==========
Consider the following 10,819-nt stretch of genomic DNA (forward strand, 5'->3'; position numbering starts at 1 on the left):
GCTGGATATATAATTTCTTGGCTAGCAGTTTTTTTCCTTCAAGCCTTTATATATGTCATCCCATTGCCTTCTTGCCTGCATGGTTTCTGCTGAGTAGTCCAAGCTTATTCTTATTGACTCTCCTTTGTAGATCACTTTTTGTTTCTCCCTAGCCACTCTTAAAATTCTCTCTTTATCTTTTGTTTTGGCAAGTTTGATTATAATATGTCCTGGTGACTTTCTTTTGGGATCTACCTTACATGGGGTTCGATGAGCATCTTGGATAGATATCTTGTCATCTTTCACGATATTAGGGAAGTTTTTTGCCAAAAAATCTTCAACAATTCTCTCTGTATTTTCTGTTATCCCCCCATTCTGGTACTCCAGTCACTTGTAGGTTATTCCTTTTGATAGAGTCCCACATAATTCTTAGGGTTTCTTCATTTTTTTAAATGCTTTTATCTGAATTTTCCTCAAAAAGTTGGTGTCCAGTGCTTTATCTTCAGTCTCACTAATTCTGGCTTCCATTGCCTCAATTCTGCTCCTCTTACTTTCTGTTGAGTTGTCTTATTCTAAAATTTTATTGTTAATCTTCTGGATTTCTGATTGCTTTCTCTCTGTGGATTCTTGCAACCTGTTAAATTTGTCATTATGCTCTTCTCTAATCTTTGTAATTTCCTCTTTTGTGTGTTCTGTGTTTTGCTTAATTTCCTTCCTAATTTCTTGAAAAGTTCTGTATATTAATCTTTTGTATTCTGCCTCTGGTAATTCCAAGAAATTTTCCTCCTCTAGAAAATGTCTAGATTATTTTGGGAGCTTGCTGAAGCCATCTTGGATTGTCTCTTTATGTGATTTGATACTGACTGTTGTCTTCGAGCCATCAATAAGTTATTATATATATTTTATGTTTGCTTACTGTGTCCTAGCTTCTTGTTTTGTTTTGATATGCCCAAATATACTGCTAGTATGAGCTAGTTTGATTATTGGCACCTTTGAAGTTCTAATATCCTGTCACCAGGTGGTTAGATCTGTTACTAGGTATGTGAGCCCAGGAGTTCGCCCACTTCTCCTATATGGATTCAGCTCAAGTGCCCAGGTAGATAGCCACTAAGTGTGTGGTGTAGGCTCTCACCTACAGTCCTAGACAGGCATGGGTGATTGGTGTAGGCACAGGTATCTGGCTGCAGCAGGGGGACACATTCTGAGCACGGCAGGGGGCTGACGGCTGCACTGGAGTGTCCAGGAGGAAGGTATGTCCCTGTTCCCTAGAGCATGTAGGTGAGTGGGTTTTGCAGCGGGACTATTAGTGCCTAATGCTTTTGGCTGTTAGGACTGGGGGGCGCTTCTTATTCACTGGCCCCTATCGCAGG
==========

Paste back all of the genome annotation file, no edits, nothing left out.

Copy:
Consider the following 10,819-nt stretch of genomic DNA (forward strand, 5'->3'; position numbering starts at 1 on the left):
GCTGGATATATAATTTCTTGGCTAGCAGTTTTTTTCCTTCAAGCCTTTATATATGTCATCCCATTGCCTTCTTGCCTGCATGGTTTCTGCTGAGTAGTCCAAGCTTATTCTTATTGACTCTCCTTTGTAGATCACTTTTTGTTTCTCCCTAGCCACTCTTAAAATTCTCTCTTTATCTTTTGTTTTGGCAAGTTTGATTATAATATGTCCTGGTGACTTTCTTTTGGGATCTACCTTACATGGGGTTCGATGAGCATCTTGGATAGATATCTTGTCATCTTTCACGATATTAGGGAAGTTTTTTGCCAAAAAATCTTCAACAATTCTCTCTGTATTTTCTGTTATCCCCCCATTCTGGTACTCCAGTCACTTGTAGGTTATTCCTTTTGATAGAGTCCCACATAATTCTTAGGGTTTCTTCATTTTTTTAAATGCTTTTATCTGAATTTTCCTCAAAAAGTTGGTGTCCAGTGCTTTATCTTCAGTCTCACTAATTCTGGCTTCCATTGCCTCAATTCTGCTCCTCTTACTTTCTGTTGAGTTGTCTTATTCTAAAATTTTATTGTTAATCTTCTGGATTTCTGATTGCTTTCTCTCTGTGGATTCTTGCAACCTGTTAAATTTGTCATTATGCTCTTCTCTAATCTTTGTAATTTCCTCTTTTGTGTGTTCTGTGTTTTGCTTAATTTCCTTCCTAATTTCTTGAAAAGTTCTGTATATTAATCTTTTGTATTCTGCCTCTGGTAATTCCAAGAAATTTTCCTCCTCTAGAAAATGTCTAGATTATTTTGGGAGCTTGCTGAAGCCATCTTGGATTGTCTCTTTATGTGATTTGATACTGACTGTTGTCTTCGAGCCATCAATAAGTTATTATATATATTTTATGTTTGCTTACTGTGTCCTAGCTTCTTGTTTTGTTTTGATATGCCCAAATATACTGCTAGTATGAGCTAGTTTGATTATTGGCACCTTTGAAGTTCTAATATCCTGTCACCAGGTGGTTAGATCTGTTACTAGGTATGTGAGCCCAGGAGTTCGCCCACTTCTCCTATATGGATTCAGCTCAAGTGCCCAGGTAGATAGCCACTAAGTGTGTGGTGTAGGCTCTCACCTACAGTCCTAGACAGGCATGGGTGATTGGTGTAGGCACAGGTATCTGGCTGCAGCAGGGGGACACATTCTGAGCACGGCAGGGGGCTGACGGCTGCACTGGAGTGTCCAGGAGGAAGGTATGTCCCTGTTCCCTAGAGCATGTAGGTGAGTGGGTTTTGCAGCGGGACTATTAGTGCCTAATGCTTTTGGCTGTTAGGACTGGGGGGCGCTTCTTATTCACTGGCCCCTATCGCAGG